Easter is about a month away and I expect a few readers will be getting flowers from someone or giving flowers to someone. Those flowers will be a great photo-opp.
A portrait photographer’s studio set-up usually includes a backdrop and lighting equipment. The lighting, from small, or large flash units, is controlled by an array of modifiers that can include reflectors, umbrellas and softboxes. And the backdrop is chosen not so much because it is a flat surface but because it is a background to flatter the subject seated in the foreground.
The lighting illuminates the subject and separates it from that background as well as creates depth and dimensional form.
When producing an outdoor portrait most experienced photographers will begin by placing their subject in front of a neutral background or sometimes erect a backdrop and use either flash, or reflectors, to control the light on their subject and create depth and interest.
However, if I asked those same photographers to make me a good picture of a plant they would likely just kneel down next to some pretty flower and snap the picture with little thought to background or lighting.
After years of doing just that to lazily document some plant that caught my eye, I decided that I wanted more from my images. I realized that it was the shapes and plant forms that drew me to gardens.
During my quest to make my plant and garden photos more than flat, lifeless documents, I discovered the flower photography of Robert Mapplethorpe. His portraits of flowers are always posed and include the kind of dynamic lighting one would expect in photographs of beautiful people. His spectacular and thoughtful compositions of flowers, like orchids and calla lilies, convey moods that to me reveal more with each viewing.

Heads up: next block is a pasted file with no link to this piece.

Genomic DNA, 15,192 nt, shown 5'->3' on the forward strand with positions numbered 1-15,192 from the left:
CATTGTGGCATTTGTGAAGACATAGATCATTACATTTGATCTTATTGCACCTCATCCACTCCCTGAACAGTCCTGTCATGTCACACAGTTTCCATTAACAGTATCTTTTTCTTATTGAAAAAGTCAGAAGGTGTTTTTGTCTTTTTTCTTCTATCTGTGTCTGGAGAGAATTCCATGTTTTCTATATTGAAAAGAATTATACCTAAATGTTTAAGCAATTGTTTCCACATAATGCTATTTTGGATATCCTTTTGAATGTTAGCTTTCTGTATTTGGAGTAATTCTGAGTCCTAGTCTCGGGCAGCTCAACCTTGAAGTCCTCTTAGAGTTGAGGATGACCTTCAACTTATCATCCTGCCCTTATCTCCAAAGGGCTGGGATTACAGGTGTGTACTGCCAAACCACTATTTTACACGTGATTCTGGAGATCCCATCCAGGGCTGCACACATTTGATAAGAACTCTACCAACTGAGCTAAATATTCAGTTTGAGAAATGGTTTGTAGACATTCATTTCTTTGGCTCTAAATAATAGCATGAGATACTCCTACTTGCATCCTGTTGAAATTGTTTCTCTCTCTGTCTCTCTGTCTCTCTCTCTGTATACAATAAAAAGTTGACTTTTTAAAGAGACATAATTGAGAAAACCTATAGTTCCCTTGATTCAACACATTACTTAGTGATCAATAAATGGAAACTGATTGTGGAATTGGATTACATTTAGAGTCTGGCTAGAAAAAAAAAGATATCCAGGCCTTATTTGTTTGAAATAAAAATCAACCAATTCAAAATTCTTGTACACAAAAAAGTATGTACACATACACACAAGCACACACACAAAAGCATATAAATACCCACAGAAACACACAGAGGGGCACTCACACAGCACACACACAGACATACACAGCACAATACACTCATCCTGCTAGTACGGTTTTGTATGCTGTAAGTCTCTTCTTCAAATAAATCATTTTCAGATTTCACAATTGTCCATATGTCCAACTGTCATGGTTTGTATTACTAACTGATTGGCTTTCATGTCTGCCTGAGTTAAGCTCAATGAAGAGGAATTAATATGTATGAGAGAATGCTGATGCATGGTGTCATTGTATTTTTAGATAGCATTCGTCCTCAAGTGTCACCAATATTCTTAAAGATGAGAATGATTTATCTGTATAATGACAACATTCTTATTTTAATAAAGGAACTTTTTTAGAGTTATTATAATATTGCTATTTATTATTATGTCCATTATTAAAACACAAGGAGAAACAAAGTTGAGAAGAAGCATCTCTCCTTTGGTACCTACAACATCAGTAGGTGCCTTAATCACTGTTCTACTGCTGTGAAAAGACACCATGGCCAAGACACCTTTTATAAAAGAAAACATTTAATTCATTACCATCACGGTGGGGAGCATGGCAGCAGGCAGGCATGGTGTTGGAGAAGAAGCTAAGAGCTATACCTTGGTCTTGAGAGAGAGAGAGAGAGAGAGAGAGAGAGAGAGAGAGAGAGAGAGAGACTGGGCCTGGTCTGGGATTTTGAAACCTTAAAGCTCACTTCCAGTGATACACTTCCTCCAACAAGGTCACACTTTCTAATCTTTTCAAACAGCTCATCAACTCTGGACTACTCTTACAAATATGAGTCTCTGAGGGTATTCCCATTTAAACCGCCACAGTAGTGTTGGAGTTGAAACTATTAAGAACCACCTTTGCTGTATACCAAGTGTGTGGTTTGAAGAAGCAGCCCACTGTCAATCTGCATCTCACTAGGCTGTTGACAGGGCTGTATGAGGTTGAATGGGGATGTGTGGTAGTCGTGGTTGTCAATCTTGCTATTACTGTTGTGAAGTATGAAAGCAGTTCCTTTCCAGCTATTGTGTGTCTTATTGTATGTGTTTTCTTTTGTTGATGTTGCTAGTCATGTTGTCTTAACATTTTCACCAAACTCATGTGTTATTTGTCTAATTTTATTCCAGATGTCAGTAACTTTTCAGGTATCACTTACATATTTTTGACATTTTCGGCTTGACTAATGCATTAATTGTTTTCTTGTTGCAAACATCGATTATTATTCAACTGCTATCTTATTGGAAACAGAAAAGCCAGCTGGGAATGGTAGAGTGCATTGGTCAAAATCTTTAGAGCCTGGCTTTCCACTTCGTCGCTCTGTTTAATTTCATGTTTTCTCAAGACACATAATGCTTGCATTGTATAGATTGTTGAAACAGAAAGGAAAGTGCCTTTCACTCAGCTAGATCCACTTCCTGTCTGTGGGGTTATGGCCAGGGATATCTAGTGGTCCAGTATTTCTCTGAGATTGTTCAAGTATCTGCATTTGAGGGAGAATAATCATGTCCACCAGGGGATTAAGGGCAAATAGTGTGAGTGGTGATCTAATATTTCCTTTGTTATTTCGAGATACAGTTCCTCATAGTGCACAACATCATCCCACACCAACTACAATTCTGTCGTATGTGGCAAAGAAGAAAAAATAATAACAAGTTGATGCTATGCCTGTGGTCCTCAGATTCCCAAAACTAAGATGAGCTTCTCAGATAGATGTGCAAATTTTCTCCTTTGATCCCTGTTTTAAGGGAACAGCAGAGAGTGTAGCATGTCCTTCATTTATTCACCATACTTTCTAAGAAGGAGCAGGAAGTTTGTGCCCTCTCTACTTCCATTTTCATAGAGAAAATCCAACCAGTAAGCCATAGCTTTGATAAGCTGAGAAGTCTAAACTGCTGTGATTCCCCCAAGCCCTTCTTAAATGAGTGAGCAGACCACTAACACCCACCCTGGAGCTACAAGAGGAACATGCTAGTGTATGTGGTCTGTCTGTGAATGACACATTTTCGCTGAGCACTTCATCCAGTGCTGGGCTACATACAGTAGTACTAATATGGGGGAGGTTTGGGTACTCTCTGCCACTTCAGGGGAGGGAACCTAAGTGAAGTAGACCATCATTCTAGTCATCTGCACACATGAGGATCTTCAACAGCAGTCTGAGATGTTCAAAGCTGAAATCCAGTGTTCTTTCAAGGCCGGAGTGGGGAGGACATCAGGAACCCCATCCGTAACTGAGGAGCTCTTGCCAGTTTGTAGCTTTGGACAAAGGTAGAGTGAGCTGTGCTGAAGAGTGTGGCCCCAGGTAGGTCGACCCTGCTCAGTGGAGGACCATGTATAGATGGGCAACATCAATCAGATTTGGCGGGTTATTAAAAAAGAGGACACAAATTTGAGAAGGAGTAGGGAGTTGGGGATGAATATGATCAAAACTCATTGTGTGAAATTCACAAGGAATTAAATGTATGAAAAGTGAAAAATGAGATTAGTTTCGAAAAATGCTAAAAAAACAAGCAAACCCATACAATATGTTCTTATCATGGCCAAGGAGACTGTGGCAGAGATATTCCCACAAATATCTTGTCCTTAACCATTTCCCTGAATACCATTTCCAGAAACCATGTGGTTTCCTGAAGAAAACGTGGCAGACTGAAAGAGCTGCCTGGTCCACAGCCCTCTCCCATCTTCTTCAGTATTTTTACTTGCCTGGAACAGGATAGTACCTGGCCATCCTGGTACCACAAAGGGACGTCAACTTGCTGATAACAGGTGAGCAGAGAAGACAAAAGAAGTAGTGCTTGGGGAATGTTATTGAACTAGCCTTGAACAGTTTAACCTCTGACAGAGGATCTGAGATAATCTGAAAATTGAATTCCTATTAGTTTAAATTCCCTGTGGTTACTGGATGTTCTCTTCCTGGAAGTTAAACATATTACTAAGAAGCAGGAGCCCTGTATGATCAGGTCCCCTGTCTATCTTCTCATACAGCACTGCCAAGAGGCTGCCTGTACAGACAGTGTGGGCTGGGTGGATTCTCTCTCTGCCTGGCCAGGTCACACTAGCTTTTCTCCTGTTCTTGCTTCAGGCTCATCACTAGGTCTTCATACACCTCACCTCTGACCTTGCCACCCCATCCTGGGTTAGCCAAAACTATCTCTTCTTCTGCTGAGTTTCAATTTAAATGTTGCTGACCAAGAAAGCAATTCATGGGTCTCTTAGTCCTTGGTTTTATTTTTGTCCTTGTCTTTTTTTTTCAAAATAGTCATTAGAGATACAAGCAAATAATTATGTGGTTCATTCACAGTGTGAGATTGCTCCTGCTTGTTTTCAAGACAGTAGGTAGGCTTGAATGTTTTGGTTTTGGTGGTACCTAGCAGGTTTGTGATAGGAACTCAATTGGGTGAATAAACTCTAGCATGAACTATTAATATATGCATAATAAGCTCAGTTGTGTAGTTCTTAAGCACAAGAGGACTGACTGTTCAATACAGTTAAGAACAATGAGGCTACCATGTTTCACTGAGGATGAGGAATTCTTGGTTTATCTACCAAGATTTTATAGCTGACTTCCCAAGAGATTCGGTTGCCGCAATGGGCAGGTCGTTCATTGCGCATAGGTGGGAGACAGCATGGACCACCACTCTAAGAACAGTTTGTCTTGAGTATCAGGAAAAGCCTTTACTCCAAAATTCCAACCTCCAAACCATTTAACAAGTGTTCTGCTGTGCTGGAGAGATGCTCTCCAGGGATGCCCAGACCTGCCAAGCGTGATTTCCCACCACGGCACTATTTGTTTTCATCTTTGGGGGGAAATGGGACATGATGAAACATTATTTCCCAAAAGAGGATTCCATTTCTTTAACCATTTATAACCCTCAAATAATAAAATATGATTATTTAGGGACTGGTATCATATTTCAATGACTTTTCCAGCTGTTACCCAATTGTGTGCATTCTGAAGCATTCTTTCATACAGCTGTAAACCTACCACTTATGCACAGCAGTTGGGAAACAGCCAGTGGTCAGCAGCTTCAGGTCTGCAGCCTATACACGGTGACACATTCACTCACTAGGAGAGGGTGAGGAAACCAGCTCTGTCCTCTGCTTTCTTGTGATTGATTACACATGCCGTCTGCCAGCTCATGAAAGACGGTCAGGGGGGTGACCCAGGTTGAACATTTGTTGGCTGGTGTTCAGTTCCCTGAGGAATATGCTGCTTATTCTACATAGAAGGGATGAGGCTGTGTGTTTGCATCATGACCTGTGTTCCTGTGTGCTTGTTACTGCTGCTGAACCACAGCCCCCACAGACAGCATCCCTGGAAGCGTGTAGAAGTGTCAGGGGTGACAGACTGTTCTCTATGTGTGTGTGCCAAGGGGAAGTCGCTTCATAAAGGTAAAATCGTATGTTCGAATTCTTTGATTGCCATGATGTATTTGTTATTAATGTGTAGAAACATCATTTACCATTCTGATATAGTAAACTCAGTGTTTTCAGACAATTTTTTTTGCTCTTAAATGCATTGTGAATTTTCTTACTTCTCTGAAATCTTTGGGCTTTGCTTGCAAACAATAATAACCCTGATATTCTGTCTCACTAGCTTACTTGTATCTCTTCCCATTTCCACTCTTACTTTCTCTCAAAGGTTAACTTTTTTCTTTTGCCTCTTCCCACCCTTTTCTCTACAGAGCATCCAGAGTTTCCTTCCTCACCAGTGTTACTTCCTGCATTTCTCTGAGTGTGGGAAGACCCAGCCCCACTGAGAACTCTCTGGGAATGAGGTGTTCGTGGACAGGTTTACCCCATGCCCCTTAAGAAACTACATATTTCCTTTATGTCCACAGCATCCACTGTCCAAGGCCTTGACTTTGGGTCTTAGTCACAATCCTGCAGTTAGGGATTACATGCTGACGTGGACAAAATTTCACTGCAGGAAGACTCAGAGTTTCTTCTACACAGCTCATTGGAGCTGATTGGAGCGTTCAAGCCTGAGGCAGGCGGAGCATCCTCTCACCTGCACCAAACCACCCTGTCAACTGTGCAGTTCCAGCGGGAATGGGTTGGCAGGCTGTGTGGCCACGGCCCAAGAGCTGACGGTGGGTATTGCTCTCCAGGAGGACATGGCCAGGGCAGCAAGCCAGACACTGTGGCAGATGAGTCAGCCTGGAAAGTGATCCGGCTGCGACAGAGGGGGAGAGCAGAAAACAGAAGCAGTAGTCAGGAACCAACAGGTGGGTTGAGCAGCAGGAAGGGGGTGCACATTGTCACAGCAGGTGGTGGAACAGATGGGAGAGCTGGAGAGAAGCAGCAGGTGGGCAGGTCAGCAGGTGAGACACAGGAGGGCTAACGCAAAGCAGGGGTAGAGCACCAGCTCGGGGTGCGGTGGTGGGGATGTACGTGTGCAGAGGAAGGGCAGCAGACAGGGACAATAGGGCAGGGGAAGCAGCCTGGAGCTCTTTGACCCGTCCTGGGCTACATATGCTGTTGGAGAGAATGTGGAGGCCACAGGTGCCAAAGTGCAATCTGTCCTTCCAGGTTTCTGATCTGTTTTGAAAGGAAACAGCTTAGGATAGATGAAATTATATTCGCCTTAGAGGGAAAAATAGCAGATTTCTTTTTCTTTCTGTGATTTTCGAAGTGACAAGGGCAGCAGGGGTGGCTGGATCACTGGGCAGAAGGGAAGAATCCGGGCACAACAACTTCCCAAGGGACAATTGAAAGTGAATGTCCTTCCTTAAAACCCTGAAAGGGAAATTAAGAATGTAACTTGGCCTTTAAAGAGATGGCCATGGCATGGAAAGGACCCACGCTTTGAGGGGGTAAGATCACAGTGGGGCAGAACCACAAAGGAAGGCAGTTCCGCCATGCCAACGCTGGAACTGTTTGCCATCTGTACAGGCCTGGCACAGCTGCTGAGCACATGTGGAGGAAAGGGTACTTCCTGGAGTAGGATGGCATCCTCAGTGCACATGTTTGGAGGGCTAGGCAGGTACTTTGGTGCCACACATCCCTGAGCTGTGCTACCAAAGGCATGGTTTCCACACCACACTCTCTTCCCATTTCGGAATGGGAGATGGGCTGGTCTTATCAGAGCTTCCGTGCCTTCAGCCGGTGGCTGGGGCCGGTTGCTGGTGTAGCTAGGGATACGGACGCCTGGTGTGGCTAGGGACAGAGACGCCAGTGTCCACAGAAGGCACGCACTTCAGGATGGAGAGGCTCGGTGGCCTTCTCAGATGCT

When I photograph people I try to be both creative and flattering with my lighting, remembering that a good portrait should have lasting power. I want future generations to see a portrait of their parent or grandparent and still like it. If one gets too edgy, or trendy, the portrait will not stand the test of time and be discarded when trends change.
I have come to think the same way about photographs of plants. Flowers, of course, are so much easier to photograph than people, especially potted plants. Select a good location, turn the pot until the pose looks good and add light. Plants don’t get tired, nervous or jittery. Maybe that’s why I like photographing flowers, they (almost) always cooperate.
Photographing a plant in the garden or in a pot should be more than quickly pointing a camera at that flower in a garden or a windowsill and releasing the shutter.
Put that boring iPhone away, and take the time to make it more than just a repetitive, unimaginative record. Don’t be in a rush; take time to develop a plan, don’t take the lighting for granted, work with it, and above all, be creative.